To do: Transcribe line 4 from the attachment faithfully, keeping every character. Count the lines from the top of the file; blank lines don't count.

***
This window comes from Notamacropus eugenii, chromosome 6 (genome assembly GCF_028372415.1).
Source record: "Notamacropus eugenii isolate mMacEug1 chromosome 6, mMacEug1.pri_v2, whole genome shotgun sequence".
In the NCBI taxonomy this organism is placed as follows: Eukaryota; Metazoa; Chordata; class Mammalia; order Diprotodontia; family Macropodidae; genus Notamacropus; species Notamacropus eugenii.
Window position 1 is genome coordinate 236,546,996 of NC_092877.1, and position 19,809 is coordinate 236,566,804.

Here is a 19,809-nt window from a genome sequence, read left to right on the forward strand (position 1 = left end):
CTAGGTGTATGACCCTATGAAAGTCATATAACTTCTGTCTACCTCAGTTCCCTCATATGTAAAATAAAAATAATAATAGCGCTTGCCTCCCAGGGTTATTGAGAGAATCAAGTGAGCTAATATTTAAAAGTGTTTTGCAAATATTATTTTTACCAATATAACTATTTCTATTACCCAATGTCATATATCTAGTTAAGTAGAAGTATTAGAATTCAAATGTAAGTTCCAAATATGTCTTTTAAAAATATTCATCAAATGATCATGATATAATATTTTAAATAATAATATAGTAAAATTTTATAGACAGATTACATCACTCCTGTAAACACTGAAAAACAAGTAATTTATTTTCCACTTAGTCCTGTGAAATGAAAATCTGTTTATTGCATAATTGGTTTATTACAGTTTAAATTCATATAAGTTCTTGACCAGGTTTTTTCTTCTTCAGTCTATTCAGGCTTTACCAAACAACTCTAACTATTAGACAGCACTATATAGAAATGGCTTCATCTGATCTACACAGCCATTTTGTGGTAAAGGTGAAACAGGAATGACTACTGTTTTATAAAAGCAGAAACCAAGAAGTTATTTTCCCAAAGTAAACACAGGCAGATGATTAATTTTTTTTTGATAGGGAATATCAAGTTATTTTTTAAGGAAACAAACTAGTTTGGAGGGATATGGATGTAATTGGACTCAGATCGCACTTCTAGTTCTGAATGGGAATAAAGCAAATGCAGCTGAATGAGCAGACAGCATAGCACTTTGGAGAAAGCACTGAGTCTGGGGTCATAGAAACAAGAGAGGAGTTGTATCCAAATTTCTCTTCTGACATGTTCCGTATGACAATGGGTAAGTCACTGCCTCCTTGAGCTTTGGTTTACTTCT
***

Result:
Window position 1 is genome coordinate 236,546,996 of NC_092877.1, and position 19,809 is coordinate 236,566,804.